Of the 6 types of bankruptcy listed in the Bankruptcy Code, the two that are arguably most used by individuals are Chapter 7 Bankruptcy and Chapter 13 Bankruptcy.
What Is Chapter 7 Bankruptcy?
Chapter 7 Bankruptcy allows filers to discharge qualifying debts (including most forms of unsecured debt, such as medical bills, credit card bills, and personal loans). In exchange, the filer’s non-exempt property is liquidated to pay off their creditors. In New York, many types of property may be exempted from liquidation, such that some filers are able to keep their homes, cars, and most if not all of their property.
Chapter 7 is means-tested. In order to file for Chapter 7 Bankruptcy in New York, you must show that your income is under the median income for a family of your size in the same county where you live. In general, Chapter 7 is designed to work best for lower-income debtors with no substantial assets to lose. However, even if you do have assets that may be liquidated, Chapter 7 may be the right choice for you if it can erase more debt than any property loss it might cause.
What Is Chapter 13 Bankruptcy?
Unlike Chapter 7, which is a liquidation bankruptcy, Chapter 13 Bankruptcy is what is referred to as a “reorganization bankruptcy.” It is designed for debtors who have a substantial, regular source of income, but have gotten overwhelmed with unmanageable debt. It puts a stay in place, ceasing collections actions and fees as well as wage garnishment, litigation, and foreclosure.
This gives the debtor and the court time to put a repayment plan in place. According to this plan, the debtor will pay back their creditors over a period of time, usually between 3-5 years. The terms of the plan (i.e., how much you will be responsible for repaying, how many installments the payment can be made in, and how much time you have to complete the total payment plan) depend on a number of factors. These include how much you earn, how much property and how many assets you own, and the types and amount of debt that you owe. If the debtor stays current payments and completes the plan, their debt is considered discharged. If they do not, all collections actions may resume.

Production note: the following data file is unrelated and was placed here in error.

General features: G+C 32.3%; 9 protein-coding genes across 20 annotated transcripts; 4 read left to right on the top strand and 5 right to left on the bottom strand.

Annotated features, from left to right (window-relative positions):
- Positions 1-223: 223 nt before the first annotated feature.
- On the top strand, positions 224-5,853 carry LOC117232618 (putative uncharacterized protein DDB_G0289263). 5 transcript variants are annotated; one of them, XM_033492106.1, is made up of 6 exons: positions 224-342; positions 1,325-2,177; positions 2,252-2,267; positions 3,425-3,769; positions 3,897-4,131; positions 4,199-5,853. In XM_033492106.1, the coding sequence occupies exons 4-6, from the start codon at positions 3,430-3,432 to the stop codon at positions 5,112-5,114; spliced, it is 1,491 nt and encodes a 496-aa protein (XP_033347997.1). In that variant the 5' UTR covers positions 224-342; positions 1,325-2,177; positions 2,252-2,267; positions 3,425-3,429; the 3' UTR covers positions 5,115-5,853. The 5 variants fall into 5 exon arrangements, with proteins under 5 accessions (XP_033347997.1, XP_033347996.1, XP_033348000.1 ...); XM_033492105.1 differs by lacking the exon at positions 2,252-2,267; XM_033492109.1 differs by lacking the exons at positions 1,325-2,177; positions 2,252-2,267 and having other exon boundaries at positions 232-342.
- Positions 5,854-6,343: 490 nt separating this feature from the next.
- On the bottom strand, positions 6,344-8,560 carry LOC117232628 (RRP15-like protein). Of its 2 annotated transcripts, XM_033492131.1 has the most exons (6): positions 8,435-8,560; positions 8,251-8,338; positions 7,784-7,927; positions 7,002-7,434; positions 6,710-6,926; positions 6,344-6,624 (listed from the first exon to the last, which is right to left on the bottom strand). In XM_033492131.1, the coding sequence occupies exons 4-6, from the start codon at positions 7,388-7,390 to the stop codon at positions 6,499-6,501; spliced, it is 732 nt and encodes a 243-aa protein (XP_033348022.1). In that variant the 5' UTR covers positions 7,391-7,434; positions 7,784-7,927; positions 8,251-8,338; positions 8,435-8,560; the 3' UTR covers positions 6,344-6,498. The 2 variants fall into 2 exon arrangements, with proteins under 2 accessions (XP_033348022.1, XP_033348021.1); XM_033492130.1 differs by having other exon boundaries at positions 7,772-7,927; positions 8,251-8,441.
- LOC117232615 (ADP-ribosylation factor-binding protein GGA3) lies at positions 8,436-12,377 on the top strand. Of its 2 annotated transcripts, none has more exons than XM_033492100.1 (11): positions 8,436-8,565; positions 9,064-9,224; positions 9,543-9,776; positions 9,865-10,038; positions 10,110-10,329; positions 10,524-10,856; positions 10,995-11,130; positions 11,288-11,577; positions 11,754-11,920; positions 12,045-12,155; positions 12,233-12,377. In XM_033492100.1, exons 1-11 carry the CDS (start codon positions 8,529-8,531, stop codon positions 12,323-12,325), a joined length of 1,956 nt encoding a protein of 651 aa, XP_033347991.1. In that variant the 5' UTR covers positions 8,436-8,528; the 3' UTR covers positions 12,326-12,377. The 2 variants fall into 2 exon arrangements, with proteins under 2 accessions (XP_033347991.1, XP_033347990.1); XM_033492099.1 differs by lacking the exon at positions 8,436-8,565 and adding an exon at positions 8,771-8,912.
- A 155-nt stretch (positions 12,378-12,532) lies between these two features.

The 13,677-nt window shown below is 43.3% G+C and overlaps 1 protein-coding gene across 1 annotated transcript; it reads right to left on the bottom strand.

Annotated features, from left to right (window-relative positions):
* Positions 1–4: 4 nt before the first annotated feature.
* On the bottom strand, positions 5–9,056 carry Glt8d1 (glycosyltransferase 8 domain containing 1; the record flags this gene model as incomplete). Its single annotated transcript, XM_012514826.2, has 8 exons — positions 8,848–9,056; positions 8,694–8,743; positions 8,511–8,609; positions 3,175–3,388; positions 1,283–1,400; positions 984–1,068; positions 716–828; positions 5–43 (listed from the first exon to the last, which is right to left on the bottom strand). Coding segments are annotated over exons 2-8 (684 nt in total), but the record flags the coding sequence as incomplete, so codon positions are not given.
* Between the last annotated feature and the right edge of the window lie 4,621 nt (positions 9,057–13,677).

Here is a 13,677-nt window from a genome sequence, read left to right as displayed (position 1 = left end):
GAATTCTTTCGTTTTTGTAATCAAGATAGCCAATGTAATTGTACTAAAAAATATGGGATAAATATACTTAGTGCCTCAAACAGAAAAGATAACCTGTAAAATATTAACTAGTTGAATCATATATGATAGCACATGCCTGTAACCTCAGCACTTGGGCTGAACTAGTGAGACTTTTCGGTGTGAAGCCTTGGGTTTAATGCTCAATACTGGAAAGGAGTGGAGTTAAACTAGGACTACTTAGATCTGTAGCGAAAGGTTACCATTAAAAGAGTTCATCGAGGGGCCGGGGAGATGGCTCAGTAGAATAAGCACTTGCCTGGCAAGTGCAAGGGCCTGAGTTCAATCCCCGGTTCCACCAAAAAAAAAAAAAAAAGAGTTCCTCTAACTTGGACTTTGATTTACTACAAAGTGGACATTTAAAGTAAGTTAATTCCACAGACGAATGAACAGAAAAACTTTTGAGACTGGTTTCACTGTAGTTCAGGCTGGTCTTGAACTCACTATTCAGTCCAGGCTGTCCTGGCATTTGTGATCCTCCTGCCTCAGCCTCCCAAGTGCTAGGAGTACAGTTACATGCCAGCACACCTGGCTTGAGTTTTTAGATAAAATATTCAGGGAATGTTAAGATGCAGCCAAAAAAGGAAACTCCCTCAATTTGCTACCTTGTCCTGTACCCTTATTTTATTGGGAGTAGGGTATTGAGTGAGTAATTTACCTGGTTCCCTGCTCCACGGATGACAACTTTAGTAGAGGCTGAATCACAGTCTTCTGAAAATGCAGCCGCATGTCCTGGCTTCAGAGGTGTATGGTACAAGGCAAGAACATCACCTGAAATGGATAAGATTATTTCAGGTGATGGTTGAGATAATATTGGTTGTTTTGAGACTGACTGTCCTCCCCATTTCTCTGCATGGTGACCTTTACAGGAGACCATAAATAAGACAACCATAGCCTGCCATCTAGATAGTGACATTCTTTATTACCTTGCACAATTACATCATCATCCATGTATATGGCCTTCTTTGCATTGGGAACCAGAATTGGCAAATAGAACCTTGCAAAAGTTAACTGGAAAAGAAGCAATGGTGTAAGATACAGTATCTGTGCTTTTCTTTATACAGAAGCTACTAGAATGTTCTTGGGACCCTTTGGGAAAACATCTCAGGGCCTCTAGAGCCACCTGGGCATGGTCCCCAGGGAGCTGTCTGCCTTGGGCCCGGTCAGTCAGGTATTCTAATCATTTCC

Chapter 13 Bankruptcy is generally best for debtors who do not pass the means test for Chapter 7 Bankruptcy (i.e., who make too much to qualify), but who still need relief from collections actions or wage garnishment. It is also useful for stopping foreclosure and litigation based on debt, and for paying back non-dischargable debt (such as child support arrears) over a period of 3-5 years rather than through lump sum payments or wage garnishment. The one major caveat for Chapter 13 is that in order to qualoify, debtors cannot have more than $419,275 in unsecured debt, or $1,257,850 in secured debt.
If you are considering filing for Chapter 13 or Chapter 7 Bankruptcy, it’s important to the find a knowledgeable, skilled, and experienced attorney. New York Bankruptcy Attorney Wayne Greenwald is ready to help. Call (212) 739-7599 for a free consultation today.
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